(EFE).- Rosa MariaPayá, daughter of the late Cuban activist OswaldoPayá, in a meeting today with the senior advisor for Latin America at the White House, defended the need to “stop the impunity” of the Cuban government against dissidents on the island, and the right to decide for Cubans.
Payá, who left the island a year ago, participated in a forum on human rights, before meeting with Ricardo Zúñiga, who is part of the White House delegation that, since June 2013, secretly negotiated with Cuba the rapprochement between the two countries.
Speaking with EFE after the meeting, the activist explained that she sent the US official some “very specific” points that, in her judgment, “should be addressed with the Cuban government, which of course address ending the impunity with which State Security operates on the island.”
The Christian Liberation Movement (MCL) activist (as was her father), lamented the harassment to which some of her compatriots are subjected, a complaint that has been elevated to international organizations such as the Inter-American Commission on Human Rights (IACHR), before which she asked in 2013 for protective measures for her family.
“We want the democratic governments which are in communication with the Cuban government, to approach not only the Government but also Cuban citizens,” said the activist.
The 26-year-old daughter of dissident Oswaldo Payá — who died along with activist Harold Cepero in a traffic accident in 2012 — used the meeting at the White House to call for an independent investigation into what happened.
“What they have said to me is that there will be a discussion on human rights and that is where we want to influence, not only on the subject of independent investigation, (…) but in favor of that which is the basis of Cuban democracy,” he said.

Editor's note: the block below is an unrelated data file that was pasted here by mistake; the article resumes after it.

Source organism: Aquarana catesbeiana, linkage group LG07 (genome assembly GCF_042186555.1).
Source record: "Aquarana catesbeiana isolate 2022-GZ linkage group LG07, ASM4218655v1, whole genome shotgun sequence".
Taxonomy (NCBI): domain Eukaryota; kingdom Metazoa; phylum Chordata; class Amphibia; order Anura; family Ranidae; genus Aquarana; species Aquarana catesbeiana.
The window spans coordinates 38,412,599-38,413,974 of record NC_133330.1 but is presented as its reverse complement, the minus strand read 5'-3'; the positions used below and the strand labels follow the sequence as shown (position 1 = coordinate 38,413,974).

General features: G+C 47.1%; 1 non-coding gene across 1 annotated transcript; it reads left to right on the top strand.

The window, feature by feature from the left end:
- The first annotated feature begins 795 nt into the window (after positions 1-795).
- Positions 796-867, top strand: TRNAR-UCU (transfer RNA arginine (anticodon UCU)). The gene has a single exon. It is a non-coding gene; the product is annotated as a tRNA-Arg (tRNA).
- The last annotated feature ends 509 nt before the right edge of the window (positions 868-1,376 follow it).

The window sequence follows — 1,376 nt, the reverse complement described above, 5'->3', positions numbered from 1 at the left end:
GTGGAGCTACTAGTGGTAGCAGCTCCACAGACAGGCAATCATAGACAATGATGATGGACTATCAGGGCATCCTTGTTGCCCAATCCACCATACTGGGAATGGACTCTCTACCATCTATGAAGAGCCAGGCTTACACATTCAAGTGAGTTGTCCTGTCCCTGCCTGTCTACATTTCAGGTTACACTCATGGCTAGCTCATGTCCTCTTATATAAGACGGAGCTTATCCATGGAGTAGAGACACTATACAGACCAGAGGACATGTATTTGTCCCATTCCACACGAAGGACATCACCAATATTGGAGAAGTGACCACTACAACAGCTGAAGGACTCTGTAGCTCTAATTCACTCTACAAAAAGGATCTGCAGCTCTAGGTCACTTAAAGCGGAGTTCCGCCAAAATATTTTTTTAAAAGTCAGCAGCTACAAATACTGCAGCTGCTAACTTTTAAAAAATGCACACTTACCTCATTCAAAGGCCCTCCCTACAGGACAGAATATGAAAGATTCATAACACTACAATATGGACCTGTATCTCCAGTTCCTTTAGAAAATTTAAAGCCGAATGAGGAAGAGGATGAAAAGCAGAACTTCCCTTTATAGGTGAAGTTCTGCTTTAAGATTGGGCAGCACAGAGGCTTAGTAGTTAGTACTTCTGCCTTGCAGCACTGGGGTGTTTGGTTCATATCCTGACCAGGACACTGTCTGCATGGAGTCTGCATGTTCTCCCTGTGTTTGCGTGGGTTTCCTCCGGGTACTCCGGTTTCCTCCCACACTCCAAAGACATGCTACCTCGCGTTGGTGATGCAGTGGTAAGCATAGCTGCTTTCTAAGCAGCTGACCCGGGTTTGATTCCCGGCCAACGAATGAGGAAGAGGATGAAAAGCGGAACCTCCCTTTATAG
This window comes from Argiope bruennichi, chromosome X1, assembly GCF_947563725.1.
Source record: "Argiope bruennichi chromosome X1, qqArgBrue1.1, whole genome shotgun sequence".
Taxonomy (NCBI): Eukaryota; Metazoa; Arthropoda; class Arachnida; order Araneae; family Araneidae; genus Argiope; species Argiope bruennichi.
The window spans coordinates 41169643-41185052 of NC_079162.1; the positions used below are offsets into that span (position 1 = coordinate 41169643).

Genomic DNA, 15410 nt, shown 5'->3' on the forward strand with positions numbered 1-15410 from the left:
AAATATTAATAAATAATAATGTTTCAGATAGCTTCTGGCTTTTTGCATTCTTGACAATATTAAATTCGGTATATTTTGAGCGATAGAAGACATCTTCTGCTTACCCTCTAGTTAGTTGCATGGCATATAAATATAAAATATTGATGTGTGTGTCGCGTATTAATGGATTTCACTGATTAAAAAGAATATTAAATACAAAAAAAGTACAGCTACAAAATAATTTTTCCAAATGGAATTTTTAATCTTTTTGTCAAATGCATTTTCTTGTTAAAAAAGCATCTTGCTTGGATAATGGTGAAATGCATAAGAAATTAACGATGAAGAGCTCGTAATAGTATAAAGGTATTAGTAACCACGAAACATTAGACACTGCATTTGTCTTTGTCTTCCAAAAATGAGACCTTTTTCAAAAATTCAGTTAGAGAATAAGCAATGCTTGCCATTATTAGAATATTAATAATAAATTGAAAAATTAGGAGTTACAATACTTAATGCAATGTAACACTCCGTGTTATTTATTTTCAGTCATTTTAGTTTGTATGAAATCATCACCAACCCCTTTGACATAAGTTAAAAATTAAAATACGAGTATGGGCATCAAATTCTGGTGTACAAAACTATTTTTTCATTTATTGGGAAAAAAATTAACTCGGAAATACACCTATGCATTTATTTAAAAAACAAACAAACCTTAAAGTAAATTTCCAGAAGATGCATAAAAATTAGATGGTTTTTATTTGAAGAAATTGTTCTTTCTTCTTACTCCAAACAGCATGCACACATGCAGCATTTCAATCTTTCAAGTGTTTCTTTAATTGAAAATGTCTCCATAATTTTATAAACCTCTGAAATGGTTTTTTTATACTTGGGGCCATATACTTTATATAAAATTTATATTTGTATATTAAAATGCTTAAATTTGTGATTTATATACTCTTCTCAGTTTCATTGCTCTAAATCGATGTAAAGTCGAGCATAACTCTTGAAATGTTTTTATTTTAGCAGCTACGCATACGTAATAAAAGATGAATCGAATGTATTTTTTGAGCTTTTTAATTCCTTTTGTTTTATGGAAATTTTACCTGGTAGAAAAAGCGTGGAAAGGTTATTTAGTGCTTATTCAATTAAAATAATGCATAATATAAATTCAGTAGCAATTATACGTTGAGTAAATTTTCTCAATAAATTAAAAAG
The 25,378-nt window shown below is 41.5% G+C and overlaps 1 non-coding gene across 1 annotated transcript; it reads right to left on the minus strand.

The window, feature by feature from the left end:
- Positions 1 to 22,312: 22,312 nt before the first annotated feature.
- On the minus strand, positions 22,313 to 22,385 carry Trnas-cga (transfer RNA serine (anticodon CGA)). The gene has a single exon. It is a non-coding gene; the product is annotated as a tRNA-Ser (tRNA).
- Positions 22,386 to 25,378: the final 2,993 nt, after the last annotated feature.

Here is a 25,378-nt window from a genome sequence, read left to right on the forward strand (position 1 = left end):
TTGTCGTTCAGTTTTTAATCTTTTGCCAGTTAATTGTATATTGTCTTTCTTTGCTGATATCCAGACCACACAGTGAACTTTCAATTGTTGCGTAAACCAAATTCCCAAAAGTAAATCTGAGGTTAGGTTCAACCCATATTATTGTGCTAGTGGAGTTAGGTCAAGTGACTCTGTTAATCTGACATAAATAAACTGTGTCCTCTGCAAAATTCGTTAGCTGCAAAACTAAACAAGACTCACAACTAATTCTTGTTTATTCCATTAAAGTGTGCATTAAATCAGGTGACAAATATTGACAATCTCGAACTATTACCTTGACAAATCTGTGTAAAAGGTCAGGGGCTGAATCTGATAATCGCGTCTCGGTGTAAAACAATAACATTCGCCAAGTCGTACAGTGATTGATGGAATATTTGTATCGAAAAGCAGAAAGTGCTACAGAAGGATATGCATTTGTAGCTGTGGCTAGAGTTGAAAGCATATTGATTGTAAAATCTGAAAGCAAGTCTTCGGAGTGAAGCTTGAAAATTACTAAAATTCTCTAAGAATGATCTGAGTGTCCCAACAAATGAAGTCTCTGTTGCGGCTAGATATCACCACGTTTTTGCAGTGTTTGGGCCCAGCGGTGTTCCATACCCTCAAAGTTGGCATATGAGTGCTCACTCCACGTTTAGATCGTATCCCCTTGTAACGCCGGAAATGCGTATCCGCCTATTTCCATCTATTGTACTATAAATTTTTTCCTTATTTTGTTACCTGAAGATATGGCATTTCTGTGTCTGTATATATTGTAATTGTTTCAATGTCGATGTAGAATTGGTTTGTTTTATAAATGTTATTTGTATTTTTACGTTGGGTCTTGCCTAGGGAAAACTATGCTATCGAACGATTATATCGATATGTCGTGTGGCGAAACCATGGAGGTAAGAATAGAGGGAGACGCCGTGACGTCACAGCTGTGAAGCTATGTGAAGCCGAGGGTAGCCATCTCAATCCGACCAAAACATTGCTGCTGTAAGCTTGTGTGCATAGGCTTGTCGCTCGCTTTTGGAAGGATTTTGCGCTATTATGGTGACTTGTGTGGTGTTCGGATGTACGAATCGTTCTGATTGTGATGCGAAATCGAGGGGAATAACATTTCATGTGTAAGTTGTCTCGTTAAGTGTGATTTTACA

This week negotiations begin in Havana to restore diplomatic relations after the thaw announced by both governments last December 17.
In this new scenario, Payá believes that “there are some possibilities to bring pressure for the rights of Cubans,” supporting some demands “consistent with democratic values” such as a plebiscite to “ask citizens if they want to participate in free and pluralistic elections.”
“No Cuban who is younger than 80 has ever participated in fair, competitive and free elections, so it is time that Cubans can decide their own future,” said the young woman who asked the democracies of the world to “support the right of Cubans to decide.”
“The Chileans did it in the eighties, the international community supported the Chilean plebiscite, Cubans deserve no less,” she said.
Payá’s hope, she said, lies “not in what a foreign government can do for Cuba, but what we Cubans can do for ourselves, and I hope the democracies of the world will support this.”
The young woman said that a commitment to the request for an independent investigation into the death of her father will be on the negotiating table, as well as support for the right of Cubans to decide.